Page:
An essay on the origins of criminological theory. Laufer and Freda Adler, eds. New Brunswick, NJ: Transaction, , pp: Toward a Field Synthesis. Like Beccaria, Bentham believed in the doctrine of free will, although he hinted at the theory of learned behavior as the explanation of criminal behavior "He deserves considerable credit In summary, the Classical School of criminology rejected the pre- viously prevailing concepts of supernatural powers as the primary forces in human behavior, including criminal behavior, and substituted the free will of man and his intent.

The consequent systematization of the discipline was built on the concept of free will; it eliminated human motives of revenge and substituted rational punishments that fit the seriousness of the crimes by causing rules to be determined and written into the law.

Because of its basic concept of free will and punishments to "fit the crime ,"deterrence becomes important in the Classical School of criminology. The philosophy of the classical school was: The French Penal Code of included, among others, the following sanctions: The French Code of "completed the process of replacing the former arbitrary powers of judges with a firm and inflexible system of penalties.

These generic ideas and concerns were applied to criminal justice to produce concepts such as deterrence, civil rights, and due process of law; but it is the general characteristics, not the specific ones of criminal justice, that contain the essence of Classical thought.

People exist in a world with free will and make their own rational choices, although they have a natural tendency toward self-interest and pleasure. People have certain natural rights, among them life, liberty, and ownership of property.

Governments are created by the citizens of a state to protect these rights, and they exist as a social contract between those who govern and those who are governed. A critical review. Hawkins , The legal threat as an instrument of social change. The Legal Threat in Crime Control. University of Chicago Press. Franklin P. Barlow , op. Clive R. Hollin , op. Shoemaker , op. Hartjen , op. Hennessy , op. Ronald Blackburn , op. Theoretical Criminology.

Oxford University Press, , pp: To insure civil rights, legislators enact law that both defines the procedures by which transgressions will be handled and specifies the exact behaviors that make up those transgressions. This law specifies the process for determining guilt and the punishment to be meted out to those found guilty.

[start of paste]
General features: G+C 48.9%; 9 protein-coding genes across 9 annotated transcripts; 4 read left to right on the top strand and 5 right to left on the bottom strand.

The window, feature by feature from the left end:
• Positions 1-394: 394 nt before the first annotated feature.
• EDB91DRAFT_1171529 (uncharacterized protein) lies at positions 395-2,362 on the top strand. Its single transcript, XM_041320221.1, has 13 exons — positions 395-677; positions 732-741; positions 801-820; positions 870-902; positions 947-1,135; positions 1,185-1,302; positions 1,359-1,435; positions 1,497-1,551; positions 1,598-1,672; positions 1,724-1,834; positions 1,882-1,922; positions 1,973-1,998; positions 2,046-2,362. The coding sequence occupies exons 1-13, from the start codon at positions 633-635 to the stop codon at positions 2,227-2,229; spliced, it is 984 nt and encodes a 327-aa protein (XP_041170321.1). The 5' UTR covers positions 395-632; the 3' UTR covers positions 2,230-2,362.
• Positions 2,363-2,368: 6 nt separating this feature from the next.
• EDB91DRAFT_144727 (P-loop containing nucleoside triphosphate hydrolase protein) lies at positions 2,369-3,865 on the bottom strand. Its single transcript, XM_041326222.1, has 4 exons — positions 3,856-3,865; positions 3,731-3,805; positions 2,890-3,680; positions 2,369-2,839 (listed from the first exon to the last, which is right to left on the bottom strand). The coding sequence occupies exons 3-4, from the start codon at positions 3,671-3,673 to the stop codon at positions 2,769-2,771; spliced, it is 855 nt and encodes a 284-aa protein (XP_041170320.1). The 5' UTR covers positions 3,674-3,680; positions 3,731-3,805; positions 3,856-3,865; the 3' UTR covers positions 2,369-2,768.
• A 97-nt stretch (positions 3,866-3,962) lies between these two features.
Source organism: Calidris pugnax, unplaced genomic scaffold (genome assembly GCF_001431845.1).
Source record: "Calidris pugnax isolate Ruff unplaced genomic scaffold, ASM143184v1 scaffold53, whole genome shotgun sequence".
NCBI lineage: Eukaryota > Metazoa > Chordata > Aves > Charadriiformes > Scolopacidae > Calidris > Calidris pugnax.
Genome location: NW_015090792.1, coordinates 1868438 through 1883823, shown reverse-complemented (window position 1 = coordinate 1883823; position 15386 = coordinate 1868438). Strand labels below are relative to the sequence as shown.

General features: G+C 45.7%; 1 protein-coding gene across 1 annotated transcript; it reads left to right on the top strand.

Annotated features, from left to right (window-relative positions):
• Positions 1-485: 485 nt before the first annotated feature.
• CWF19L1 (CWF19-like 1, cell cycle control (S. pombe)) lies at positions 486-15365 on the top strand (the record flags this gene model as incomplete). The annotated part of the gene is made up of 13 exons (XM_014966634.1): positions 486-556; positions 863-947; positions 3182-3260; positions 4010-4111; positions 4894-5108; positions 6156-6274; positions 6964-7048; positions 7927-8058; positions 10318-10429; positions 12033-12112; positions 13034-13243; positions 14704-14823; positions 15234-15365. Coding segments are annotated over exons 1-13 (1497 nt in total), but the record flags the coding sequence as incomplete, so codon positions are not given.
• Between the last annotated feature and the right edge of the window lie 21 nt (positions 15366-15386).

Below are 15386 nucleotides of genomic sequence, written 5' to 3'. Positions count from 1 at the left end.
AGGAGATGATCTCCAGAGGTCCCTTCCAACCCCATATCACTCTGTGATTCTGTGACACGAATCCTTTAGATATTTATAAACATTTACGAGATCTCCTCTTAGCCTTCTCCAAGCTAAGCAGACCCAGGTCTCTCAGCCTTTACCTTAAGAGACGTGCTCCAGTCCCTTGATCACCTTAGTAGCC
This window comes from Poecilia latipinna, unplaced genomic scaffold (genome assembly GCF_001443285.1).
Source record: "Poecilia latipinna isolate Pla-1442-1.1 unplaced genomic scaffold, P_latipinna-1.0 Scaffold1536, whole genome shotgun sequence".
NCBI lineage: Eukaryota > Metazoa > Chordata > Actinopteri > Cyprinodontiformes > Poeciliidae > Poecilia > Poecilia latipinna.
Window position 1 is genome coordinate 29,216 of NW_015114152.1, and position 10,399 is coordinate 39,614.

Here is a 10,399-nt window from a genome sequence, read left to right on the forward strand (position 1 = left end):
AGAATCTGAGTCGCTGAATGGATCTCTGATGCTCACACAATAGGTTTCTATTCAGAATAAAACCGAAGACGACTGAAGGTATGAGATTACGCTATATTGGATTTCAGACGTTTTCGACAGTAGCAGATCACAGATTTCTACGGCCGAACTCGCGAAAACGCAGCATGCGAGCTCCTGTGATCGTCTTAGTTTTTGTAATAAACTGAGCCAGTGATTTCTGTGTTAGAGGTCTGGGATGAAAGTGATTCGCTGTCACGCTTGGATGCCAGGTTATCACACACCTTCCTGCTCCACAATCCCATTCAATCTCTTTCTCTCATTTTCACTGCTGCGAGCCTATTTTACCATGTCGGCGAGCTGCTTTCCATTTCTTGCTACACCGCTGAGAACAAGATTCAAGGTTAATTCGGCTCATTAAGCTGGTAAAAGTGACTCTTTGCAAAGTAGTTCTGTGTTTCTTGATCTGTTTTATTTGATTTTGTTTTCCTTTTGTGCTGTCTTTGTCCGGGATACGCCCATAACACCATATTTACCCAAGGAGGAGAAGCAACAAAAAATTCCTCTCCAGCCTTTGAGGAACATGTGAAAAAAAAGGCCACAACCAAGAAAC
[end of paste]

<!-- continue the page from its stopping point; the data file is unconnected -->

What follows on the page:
Crime consists of a transgression against the social contract; therefore, crime is a moral offense against society. Punishment is justified only to preserve the social contract.

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Therefore the purpose of punishment is to prevent future transgressions by deterring socially harmful behavior. Only that amount of punishment necessary to offset the gains of harmful behavior is justified. All people are equal in their rights and should be treated equally before the law. The Classical School still has a dominant effect on today's criminal justice system policies. Most Western nations still adhere to most of the Classical inventions under due process of law and the rights of individuals, largely because these concepts are imbedded in various constitutions.

Two of the major concepts of the Classical School, deterrence and rationality, are still alive and well. Deterrence has had two separate rebirths over the last two decades. In the first, the public, in moving toward a more conservative and punitive mode, embraced the concept of deterrence and clamored for harsher sentences.

The assumption, of course, is that tougher sentences will deter would be criminals from committing crimes and make those caught and convicted reconsider their behavior. Deterrence has been the favored approach to the crimes of drunken driving and drug dealing. One of the problems with deterring criminals is that our criminal justice system does not proceed quickly. The federal system and many states have attempted to solve this by enacting speedy trial laws.

In the second renewal of interest in deterrence, many scholars have been engaged in research to see if deterrence works.

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Three of the favorite research topics have been the death penalty, drunken driving, and drug use. We now have rational choice theories and theories of punishment called "just deserts. That is, they assert that, given the situation and the circumstances, offenders make informed decisions to commit crimes.

Just deserts punishment theory returns to the Classical concept of retribution and argues that because offenders make the choice to offend, punishment is deserved. The "just" portion of the theory restates the classical notion of equitable punishment no more or less punishment than what is required to correct the harm from the crime.

One might argue that the theoretical strands of the Classical School have become a Little weak by now. The ideas of human nature and rationales about how to treat people on which much of current policy and conceptual activity is based are simply part of our culture. The reason that these ideas are part of our culture, however, is that the Classical School put them there. For example, some judges have publicly questioned recent sentencing guidelines which propose mandatory sentences for drug users as unfair.

In another case, the issue of cruel punishment is today's latest topic, with questions about hanging, gas, and lethal injection as forms of capital punishment. But the neoclassical criminologists, who were mainly British, began complaining about the need for individualized reaction to offenders, as they believed the classical approach was far too harsh and unjust. Perhaps the most shocking aspect of these harsh penal codes was that they did not provide for the separate treatment of children.